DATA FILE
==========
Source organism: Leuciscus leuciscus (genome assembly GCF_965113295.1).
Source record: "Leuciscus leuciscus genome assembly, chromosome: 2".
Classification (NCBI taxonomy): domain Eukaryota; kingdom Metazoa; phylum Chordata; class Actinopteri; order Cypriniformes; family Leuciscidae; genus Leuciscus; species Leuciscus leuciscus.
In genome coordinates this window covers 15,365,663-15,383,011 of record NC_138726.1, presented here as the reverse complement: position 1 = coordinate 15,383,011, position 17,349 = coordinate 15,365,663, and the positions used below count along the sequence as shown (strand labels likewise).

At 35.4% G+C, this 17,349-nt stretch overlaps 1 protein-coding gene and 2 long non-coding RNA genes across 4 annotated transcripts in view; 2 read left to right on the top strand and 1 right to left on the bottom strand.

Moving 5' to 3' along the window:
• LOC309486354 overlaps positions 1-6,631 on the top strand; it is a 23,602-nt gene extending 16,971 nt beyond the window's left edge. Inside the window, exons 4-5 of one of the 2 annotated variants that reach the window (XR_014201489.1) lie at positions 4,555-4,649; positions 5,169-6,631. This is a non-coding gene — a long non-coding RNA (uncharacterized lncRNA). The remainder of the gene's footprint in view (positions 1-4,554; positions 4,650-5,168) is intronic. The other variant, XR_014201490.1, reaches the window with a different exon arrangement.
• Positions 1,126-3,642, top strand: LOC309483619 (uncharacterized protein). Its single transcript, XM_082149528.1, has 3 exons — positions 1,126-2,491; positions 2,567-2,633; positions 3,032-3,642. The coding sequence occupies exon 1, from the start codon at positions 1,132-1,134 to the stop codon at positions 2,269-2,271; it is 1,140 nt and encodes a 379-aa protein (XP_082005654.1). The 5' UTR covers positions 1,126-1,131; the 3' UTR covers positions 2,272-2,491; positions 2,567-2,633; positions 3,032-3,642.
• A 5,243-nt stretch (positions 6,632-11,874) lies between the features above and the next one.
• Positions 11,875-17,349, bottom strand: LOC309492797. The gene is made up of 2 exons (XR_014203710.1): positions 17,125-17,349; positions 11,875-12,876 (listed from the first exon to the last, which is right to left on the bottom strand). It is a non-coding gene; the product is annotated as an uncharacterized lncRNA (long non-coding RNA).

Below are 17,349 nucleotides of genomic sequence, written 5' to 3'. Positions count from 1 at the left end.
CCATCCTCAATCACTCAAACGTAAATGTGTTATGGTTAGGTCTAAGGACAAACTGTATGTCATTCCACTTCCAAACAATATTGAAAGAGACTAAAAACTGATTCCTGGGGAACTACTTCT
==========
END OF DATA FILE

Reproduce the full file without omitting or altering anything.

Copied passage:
Source organism: Leuciscus leuciscus (genome assembly GCF_965113295.1).
Source record: "Leuciscus leuciscus genome assembly, chromosome: 2".
Classification (NCBI taxonomy): domain Eukaryota; kingdom Metazoa; phylum Chordata; class Actinopteri; order Cypriniformes; family Leuciscidae; genus Leuciscus; species Leuciscus leuciscus.
In genome coordinates this window covers 15,365,663-15,383,011 of record NC_138726.1, presented here as the reverse complement: position 1 = coordinate 15,383,011, position 17,349 = coordinate 15,365,663, and the positions used below count along the sequence as shown (strand labels likewise).

At 35.4% G+C, this 17,349-nt stretch overlaps 1 protein-coding gene and 2 long non-coding RNA genes across 4 annotated transcripts in view; 2 read left to right on the top strand and 1 right to left on the bottom strand.

Moving 5' to 3' along the window:
• LOC309486354 overlaps positions 1-6,631 on the top strand; it is a 23,602-nt gene extending 16,971 nt beyond the window's left edge. Inside the window, exons 4-5 of one of the 2 annotated variants that reach the window (XR_014201489.1) lie at positions 4,555-4,649; positions 5,169-6,631. This is a non-coding gene — a long non-coding RNA (uncharacterized lncRNA). The remainder of the gene's footprint in view (positions 1-4,554; positions 4,650-5,168) is intronic. The other variant, XR_014201490.1, reaches the window with a different exon arrangement.
• Positions 1,126-3,642, top strand: LOC309483619 (uncharacterized protein). Its single transcript, XM_082149528.1, has 3 exons — positions 1,126-2,491; positions 2,567-2,633; positions 3,032-3,642. The coding sequence occupies exon 1, from the start codon at positions 1,132-1,134 to the stop codon at positions 2,269-2,271; it is 1,140 nt and encodes a 379-aa protein (XP_082005654.1). The 5' UTR covers positions 1,126-1,131; the 3' UTR covers positions 2,272-2,491; positions 2,567-2,633; positions 3,032-3,642.
• A 5,243-nt stretch (positions 6,632-11,874) lies between the features above and the next one.
• Positions 11,875-17,349, bottom strand: LOC309492797. The gene is made up of 2 exons (XR_014203710.1): positions 17,125-17,349; positions 11,875-12,876 (listed from the first exon to the last, which is right to left on the bottom strand). It is a non-coding gene; the product is annotated as an uncharacterized lncRNA (long non-coding RNA).

Below are 17,349 nucleotides of genomic sequence, written 5' to 3'. Positions count from 1 at the left end.
CCATCCTCAATCACTCAAACGTAAATGTGTTATGGTTAGGTCTAAGGACAAACTGTATGTCATTCCACTTCCAAACAATATTGAAAGAGACTAAAAACTGATTCCTGGGGAACTACTTCT